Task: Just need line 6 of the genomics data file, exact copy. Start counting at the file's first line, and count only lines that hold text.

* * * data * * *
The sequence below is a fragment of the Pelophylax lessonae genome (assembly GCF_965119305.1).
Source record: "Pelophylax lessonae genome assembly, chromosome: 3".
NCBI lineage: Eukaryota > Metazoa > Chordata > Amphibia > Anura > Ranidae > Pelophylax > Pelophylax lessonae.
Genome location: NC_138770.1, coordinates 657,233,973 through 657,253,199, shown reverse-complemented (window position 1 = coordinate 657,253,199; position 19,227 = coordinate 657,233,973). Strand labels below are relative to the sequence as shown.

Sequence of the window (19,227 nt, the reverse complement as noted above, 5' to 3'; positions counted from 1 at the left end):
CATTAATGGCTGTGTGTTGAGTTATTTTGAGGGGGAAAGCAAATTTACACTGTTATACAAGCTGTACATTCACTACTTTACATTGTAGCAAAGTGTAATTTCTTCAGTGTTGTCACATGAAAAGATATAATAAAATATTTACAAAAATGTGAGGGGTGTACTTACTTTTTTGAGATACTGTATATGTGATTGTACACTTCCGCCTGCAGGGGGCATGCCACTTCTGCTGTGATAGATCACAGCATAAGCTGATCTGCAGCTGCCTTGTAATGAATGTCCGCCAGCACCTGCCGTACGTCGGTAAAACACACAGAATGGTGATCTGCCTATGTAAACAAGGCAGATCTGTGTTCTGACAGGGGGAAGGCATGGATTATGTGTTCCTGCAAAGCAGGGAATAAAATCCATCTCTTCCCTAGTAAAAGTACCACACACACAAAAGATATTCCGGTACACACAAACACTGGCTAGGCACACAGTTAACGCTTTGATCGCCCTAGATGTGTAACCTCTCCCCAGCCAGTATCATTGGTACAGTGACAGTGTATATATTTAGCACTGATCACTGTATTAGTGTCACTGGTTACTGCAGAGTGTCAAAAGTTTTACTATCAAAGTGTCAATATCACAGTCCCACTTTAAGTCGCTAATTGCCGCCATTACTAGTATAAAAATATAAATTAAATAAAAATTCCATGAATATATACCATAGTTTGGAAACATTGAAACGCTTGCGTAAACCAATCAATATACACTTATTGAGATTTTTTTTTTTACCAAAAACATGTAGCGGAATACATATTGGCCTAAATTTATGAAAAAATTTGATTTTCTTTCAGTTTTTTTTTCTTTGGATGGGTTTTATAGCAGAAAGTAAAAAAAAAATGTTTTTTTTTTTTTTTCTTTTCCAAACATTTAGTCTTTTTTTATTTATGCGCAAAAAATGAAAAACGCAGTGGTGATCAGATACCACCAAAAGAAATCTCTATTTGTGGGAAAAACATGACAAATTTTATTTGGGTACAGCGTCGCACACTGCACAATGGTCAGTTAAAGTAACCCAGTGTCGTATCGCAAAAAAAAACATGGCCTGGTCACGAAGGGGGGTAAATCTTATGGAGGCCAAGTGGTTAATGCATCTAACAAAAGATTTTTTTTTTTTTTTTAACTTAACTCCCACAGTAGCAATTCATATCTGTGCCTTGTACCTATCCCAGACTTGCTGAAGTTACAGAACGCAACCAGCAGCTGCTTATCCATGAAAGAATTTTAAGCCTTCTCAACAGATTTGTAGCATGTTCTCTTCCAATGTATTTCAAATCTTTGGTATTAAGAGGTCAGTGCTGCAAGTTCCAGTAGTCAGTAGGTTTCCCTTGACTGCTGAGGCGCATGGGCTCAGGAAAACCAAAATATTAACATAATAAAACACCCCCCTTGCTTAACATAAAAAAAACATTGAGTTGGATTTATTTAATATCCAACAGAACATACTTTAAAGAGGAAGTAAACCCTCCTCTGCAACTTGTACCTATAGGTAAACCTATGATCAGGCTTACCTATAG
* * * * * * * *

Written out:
CATTAATGGCTGTGTGTTGAGTTATTTTGAGGGGGAAAGCAAATTTACACTGTTATACAAGCTGTACATTCACTACTTTACATTGTAGCAAAGTGTAATTTCTTCAGTGTTGTCACATGAAAAGATATAATAAAATATTTACAAAAATGTGAGGGGTGTACTTACTTTTTTGAGATACTGTATATGTGATTGTACACTTCCGCCTGCAGGGGGCATGCCACTTCTGCTGTGATAGATCACAGCATAAGCTGATCTGCAGCTGCCTTGTAATGAATGTCCGCCAGCACCTGCCGTACGTCGGTAAAACACACAGAATGGTGATCTGCCTATGTAAACAAGGCAGATCTGTGTTCTGACAGGGGGAAGGCATGGATTATGTGTTCCTGCAAAGCAGGGAATAAAATCCATCTCTTCCCTAGTAAAAGTACCACACACACAAAAGATATTCCGGTACACACAAACACTGGCTAGGCACACAGTTAACGCTTTGATCGCCCTAGATGTGTAACCTCTCCCCAGCCAGTATCATTGGTACAGTGACAGTGTATATATTTAGCACTGATCACTGTATTAGTGTCACTGGTTACTGCAGAGTGTCAAAAGTTTTACTATCAAAGTGTCAATATCACAGTCCCACTTTAAGTCGCTAATTGCCGCCATTACTAGTATAAAAATATAAATTAAATAAAAATTCCATGAATATATACCATAGTTTGGAAACATTGAAACGCTTGCGTAAACCAATCAATATACACTTATTGAGATTTTTTTTTTTACCAAAAACATGTAGCGGAATACATATTGGCCTAAATTTATGAAAAAATTTGATTTTCTTTCAGTTTTTTTTTCTTTGGATGGGTTTTATAGCAGAAAGTAAAAAAAAAATGTTTTTTTTTTTTTTTCTTTTCCAAACATTTAGTCTTTTTTTATTTATGCGCAAAAAATGAAAAACGCAGTGGTGATCAGATACCACCAAAAGAAATCTCTATTTGTGGGAAAAACATGACAAATTTTATTTGGGTACAGCGTCGCACACTGCACAATGGTCAGTTAAAGTAACCCAGTGTCGTATCGCAAAAAAAAACATGGCCTGGTCACGAAGGGGGGTAAATCTTATGGAGGCCAAGTGGTTAATGCATCTAACAAAAGATTTTTTTTTTTTTTTTAACTTAACTCCCACAGTAGCAATTCATATCTGTGCCTTGTACCTATCCCAGACTTGCTGAAGTTACAGAACGCAACCAGCAGCTGCTTATCCATGAAAGAATTTTAAGCCTTCTCAACAGATTTGTAGCATGTTCTCTTCCAATGTATTTCAAATCTTTGGTATTAAGAGGTCAGTGCTGCAAGTTCCAGTAGTCAGTAGGTTTCCCTTGACTGCTGAGGCGCATGGGCTCAGGAAAACCAAAATATTAACATAATAAAACACCCCCCTTGCTTAACATAAAAAAAACATTGAGTTGGATTTATTTAATATCCAACAGAACATACTTTAAAGAGGAAGTAAACCCTCCTCTGCAACTTGTACCTATAGGTAAACCTATGATCAGGCTTACCTATAG